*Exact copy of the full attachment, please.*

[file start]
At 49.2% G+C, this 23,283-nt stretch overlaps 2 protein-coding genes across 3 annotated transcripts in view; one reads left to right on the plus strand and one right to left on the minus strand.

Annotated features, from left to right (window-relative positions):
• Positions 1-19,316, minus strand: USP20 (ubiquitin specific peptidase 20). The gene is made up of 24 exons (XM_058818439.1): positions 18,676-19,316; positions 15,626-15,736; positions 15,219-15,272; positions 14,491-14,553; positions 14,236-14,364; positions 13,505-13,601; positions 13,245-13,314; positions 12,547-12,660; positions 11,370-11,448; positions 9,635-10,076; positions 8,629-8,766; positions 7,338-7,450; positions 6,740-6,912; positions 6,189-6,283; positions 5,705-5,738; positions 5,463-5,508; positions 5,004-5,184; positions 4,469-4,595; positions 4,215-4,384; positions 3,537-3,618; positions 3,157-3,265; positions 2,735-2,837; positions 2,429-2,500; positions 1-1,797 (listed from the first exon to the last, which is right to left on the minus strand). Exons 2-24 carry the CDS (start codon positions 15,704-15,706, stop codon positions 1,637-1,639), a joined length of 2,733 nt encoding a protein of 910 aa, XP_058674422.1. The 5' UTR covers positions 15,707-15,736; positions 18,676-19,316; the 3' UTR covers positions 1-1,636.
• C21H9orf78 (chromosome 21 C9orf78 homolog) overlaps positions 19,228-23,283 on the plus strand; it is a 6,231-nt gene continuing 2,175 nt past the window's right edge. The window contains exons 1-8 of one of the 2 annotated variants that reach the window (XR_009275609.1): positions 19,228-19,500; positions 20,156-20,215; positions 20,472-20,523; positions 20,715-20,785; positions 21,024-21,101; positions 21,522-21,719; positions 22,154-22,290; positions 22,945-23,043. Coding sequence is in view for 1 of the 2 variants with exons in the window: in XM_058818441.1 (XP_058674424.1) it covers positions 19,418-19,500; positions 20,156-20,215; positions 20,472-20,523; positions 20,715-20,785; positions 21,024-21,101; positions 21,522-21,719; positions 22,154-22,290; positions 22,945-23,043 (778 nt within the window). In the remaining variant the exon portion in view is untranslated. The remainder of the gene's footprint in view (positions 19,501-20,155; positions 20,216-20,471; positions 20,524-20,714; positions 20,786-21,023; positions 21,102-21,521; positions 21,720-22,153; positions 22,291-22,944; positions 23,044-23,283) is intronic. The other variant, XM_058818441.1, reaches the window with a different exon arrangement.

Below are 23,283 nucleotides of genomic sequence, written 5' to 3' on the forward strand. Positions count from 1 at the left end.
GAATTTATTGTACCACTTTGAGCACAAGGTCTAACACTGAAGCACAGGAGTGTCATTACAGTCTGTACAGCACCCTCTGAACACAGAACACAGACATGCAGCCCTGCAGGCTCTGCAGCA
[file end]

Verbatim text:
At 49.2% G+C, this 23,283-nt stretch overlaps 2 protein-coding genes across 3 annotated transcripts in view; one reads left to right on the plus strand and one right to left on the minus strand.

Annotated features, from left to right (window-relative positions):
• Positions 1-19,316, minus strand: USP20 (ubiquitin specific peptidase 20). The gene is made up of 24 exons (XM_058818439.1): positions 18,676-19,316; positions 15,626-15,736; positions 15,219-15,272; positions 14,491-14,553; positions 14,236-14,364; positions 13,505-13,601; positions 13,245-13,314; positions 12,547-12,660; positions 11,370-11,448; positions 9,635-10,076; positions 8,629-8,766; positions 7,338-7,450; positions 6,740-6,912; positions 6,189-6,283; positions 5,705-5,738; positions 5,463-5,508; positions 5,004-5,184; positions 4,469-4,595; positions 4,215-4,384; positions 3,537-3,618; positions 3,157-3,265; positions 2,735-2,837; positions 2,429-2,500; positions 1-1,797 (listed from the first exon to the last, which is right to left on the minus strand). Exons 2-24 carry the CDS (start codon positions 15,704-15,706, stop codon positions 1,637-1,639), a joined length of 2,733 nt encoding a protein of 910 aa, XP_058674422.1. The 5' UTR covers positions 15,707-15,736; positions 18,676-19,316; the 3' UTR covers positions 1-1,636.
• C21H9orf78 (chromosome 21 C9orf78 homolog) overlaps positions 19,228-23,283 on the plus strand; it is a 6,231-nt gene continuing 2,175 nt past the window's right edge. The window contains exons 1-8 of one of the 2 annotated variants that reach the window (XR_009275609.1): positions 19,228-19,500; positions 20,156-20,215; positions 20,472-20,523; positions 20,715-20,785; positions 21,024-21,101; positions 21,522-21,719; positions 22,154-22,290; positions 22,945-23,043. Coding sequence is in view for 1 of the 2 variants with exons in the window: in XM_058818441.1 (XP_058674424.1) it covers positions 19,418-19,500; positions 20,156-20,215; positions 20,472-20,523; positions 20,715-20,785; positions 21,024-21,101; positions 21,522-21,719; positions 22,154-22,290; positions 22,945-23,043 (778 nt within the window). In the remaining variant the exon portion in view is untranslated. The remainder of the gene's footprint in view (positions 19,501-20,155; positions 20,216-20,471; positions 20,524-20,714; positions 20,786-21,023; positions 21,102-21,521; positions 21,720-22,153; positions 22,291-22,944; positions 23,044-23,283) is intronic. The other variant, XM_058818441.1, reaches the window with a different exon arrangement.

Below are 23,283 nucleotides of genomic sequence, written 5' to 3' on the forward strand. Positions count from 1 at the left end.
GAATTTATTGTACCACTTTGAGCACAAGGTCTAACACTGAAGCACAGGAGTGTCATTACAGTCTGTACAGCACCCTCTGAACACAGAACACAGACATGCAGCCCTGCAGGCTCTGCAGCA